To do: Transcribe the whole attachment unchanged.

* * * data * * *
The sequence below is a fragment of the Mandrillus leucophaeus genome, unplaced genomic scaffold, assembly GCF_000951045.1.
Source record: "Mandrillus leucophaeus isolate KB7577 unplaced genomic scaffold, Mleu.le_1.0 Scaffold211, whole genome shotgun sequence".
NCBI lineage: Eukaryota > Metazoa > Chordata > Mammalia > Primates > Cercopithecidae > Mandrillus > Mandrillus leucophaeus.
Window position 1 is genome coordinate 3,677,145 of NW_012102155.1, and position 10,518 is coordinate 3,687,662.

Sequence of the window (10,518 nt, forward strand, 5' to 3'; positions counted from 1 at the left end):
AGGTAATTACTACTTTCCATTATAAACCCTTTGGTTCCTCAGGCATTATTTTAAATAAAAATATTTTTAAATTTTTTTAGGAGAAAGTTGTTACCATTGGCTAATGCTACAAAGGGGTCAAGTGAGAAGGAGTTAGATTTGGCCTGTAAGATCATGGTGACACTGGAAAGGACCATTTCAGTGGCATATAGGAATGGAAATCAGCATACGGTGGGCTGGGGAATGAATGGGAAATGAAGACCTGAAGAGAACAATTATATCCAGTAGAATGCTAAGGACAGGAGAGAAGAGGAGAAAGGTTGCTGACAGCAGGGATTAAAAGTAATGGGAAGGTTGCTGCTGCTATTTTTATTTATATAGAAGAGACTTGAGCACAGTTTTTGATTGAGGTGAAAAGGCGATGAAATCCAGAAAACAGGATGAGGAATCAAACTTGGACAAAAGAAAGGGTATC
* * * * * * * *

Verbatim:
The sequence below is a fragment of the Mandrillus leucophaeus genome, unplaced genomic scaffold, assembly GCF_000951045.1.
Source record: "Mandrillus leucophaeus isolate KB7577 unplaced genomic scaffold, Mleu.le_1.0 Scaffold211, whole genome shotgun sequence".
NCBI lineage: Eukaryota > Metazoa > Chordata > Mammalia > Primates > Cercopithecidae > Mandrillus > Mandrillus leucophaeus.
Window position 1 is genome coordinate 3,677,145 of NW_012102155.1, and position 10,518 is coordinate 3,687,662.

Sequence of the window (10,518 nt, forward strand, 5' to 3'; positions counted from 1 at the left end):
AGGTAATTACTACTTTCCATTATAAACCCTTTGGTTCCTCAGGCATTATTTTAAATAAAAATATTTTTAAATTTTTTTAGGAGAAAGTTGTTACCATTGGCTAATGCTACAAAGGGGTCAAGTGAGAAGGAGTTAGATTTGGCCTGTAAGATCATGGTGACACTGGAAAGGACCATTTCAGTGGCATATAGGAATGGAAATCAGCATACGGTGGGCTGGGGAATGAATGGGAAATGAAGACCTGAAGAGAACAATTATATCCAGTAGAATGCTAAGGACAGGAGAGAAGAGGAGAAAGGTTGCTGACAGCAGGGATTAAAAGTAATGGGAAGGTTGCTGCTGCTATTTTTATTTATATAGAAGAGACTTGAGCACAGTTTTTGATTGAGGTGAAAAGGCGATGAAATCCAGAAAACAGGATGAGGAATCAAACTTGGACAAAAGAAAGGGTATC